• Getting up and running with the whole chain from sensors&switches to GUI and API
  • Several examples of practical applications which you are likely to come across
  • Code templates to easily get started with several types of solutions

 

Prerequisites:

Attendee will have to bring a laptop

Revealing Architectural Testability

Sold out

A question I often ask testers is 'can you draw me the architecture of the systems that you test?' The answer is often stares blankly. I believe this is a core competency for an effective tester and the answer should be (more often than not) 'of course I can!' Architecture is a social construct, it is one of the main artifacts a team will gather around to discuss technical direction and customer need. If a tester cannot contribute effectively to this process, then an opportunity may be missed to gather important context for a balanced approach to testing.

Architecture is changing rapidly too. Testers will often be faced with cloud replacing the on premise physical architectures, or even hybrids of both, creating a further dimension of risk. Add containerisation and infrastructure as code then the big picture becomes even more complex. However, where there is challenge there is also opportunity for testers to add further value and play a greater role as teams adjust to change.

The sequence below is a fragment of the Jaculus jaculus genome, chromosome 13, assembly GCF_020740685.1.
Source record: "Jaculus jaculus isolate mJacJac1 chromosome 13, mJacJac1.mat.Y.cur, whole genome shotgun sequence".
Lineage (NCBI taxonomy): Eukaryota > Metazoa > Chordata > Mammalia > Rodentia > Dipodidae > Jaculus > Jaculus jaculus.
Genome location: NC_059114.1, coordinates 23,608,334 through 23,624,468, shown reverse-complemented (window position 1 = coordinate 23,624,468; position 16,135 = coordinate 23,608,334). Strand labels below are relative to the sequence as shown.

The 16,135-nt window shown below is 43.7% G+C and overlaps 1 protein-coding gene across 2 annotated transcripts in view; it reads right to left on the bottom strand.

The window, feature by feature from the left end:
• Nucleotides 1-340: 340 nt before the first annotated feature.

This tutorial encourages testers to interrogate, evaluate and elucidate the architectures they test, with the end goal of providing analysis of risk and insight into how testability can help address those risks. 

Key takeaways:

  • Attendees can recognise and explain the load balancing, web, API, database and shared access networks architectural layers
  • Attendees can recognise and explain the impact of cloud architectures on testing and testability concerns
  • Attendees will be able to sketch an architecture from a set of technical documentation and anecdotal sources
  • Attendees can identify key risk points within an architecture and build a context sensitive approach to testing
  • Attendees can apply models of testability to identified risks to propose enhancements
Subscribe to Epsilon